Different ways that bridges improve oral health

28 Aug

To a young child, a missing tooth is no big deal. In fact, it is a chapter of growing up and traditionally means something special from the Tooth Fairy under your pillow. And let’s face it; the unfettered smiles of youth look adorable with a lost tooth.

Unfortunately, many of the great things about being a kid lose their luster in grown-up life and a missing tooth is not enjoyable at all. It makes it difficult to speak and effectively communicate, properly bite down, and even eat. Indeed, effective oral care is a critical step in contributing to and maintaining overall health throughout the body.

In cases of missing teeth due to damage, infection, or other medical issue; dental bridges are used to replace a lost tooth and connect to adjoining brethren. In the dental field, a replacement tooth is referred to as a pontic and teeth on either side are called abutments.

Why are dental bridges important?

Your mouth and teeth are responsible for a great many things, from eating a piece of your favorite pie to maintaining the natural shape of your face. Let’s look at some ways dental bridges help improve oral health.

Restores chewing function

Have you ever tried to chew with even one missing tooth? Aside from being awkward and uncomfortable, a gap between teeth can lead to significant jaw pain and related breakdown in the natural system because remaining teeth cannot operate in an optimal way. When opposing teeth erupt, or shift farther than designed, it is called a supereruption and this exposes a tooth’s roots to gum disease and strong sensitivity.

Replacing a missing tooth with a bridge solves the issue of supereruption and benefits the entire facial system as well.

Speak clearly and satisfy your appetite

In addition to difficulty chewing with a missing tooth; speaking can be equally frustrating. If the missing tooth is at or near the front of your mouth, where the tongue works to form words, simply uttering a single sentence is difficult. Lisps or spittle can also be embarrassing but dental bridges close the troublesome gap to help revive your natural speech functions. Best of all, you can go back to eating most anything you want.

Bridges hold teeth in place

A gap between teeth is the first step in a very negative chain of oral events. Remaining teeth will naturally gravitate toward available space and exposed roots and change in bite points can eventually lead to further tooth loss.  

Dental bridges are used to anchor replacement teeth in place and keeps existing teeth where they’re supposed to be.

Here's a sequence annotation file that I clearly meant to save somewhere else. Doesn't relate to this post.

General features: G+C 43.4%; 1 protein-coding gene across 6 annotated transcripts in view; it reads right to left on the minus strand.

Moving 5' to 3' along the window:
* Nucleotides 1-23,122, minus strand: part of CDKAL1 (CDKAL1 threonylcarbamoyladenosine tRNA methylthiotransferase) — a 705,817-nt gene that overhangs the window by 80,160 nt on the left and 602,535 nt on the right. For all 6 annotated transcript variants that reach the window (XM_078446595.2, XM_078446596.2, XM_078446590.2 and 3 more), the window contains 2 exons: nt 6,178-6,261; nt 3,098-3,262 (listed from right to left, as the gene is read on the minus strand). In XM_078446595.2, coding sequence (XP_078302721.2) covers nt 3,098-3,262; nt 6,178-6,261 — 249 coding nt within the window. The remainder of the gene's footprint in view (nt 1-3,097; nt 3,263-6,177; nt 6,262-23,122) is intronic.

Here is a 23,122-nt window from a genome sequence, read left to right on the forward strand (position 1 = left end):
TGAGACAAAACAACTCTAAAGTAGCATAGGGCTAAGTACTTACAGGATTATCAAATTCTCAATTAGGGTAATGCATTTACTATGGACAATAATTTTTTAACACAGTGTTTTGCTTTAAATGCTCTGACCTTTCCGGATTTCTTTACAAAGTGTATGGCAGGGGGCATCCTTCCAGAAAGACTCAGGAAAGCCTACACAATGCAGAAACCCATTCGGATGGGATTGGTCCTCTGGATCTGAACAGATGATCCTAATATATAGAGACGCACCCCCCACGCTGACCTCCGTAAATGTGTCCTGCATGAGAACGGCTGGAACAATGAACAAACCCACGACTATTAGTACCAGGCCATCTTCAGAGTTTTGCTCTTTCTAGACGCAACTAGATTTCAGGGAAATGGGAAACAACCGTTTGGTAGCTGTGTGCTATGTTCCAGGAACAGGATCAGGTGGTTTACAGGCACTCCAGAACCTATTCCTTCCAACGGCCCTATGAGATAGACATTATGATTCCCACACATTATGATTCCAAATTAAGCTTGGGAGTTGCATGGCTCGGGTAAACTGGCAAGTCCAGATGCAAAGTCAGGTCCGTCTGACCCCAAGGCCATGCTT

Next to a healthy mouth and body, perhaps the best thing about dental bridges is the return of your smile. If you feel self-conscious or ashamed due to a missing tooth and shy away from photos or even public spaces; a dental bridge, especially for front teeth, can significantly boost your confidence and quality of life. A bright, healthy smile goes a long way in brightening your day from the inside and those around you as well.

Types of dental bridges

Dental bridges are typically classified into three categories:

Traditional bridge is the most common and popular bridge type. They are made of ceramic, or porcelain fused to a metal structure. A crown is then made for teeth on opposite sides of the gap and an artificial tooth is placed between.

Cantilever bridges are used when two healthy teeth are not available on either side of a missing tooth. In this case the abutment teeth are prepared accordingly and then the pontic (artificial tooth) is attached.

Maryland bridge is a metal frame connecting a pontic attached to porcelain or metal wings cemented to adjoin abutment teeth. Some patients choose Maryland bridges as a more conservative approach.

What to expect during the procedure

Your first appointment entails the dentist removing enamel from the abutment teeth to ready them for crowns. After this step, the dentist will take impressions of your teeth and send them to a lab that will create the bridge, crowns, and pontic. You will have a temporary bridge to wear in the roughly two-week span of building the permanent bridge.

The temporary bridge will then be removed and replaced with the permanent model, and checked for the best fit. Several office visits may be needed to ensure everything is in great shape.

For more information on dental bridges and oral health, contact Rancho San Diego Dental at (619) 363-6296 or visit ranchosandiegodental.com.

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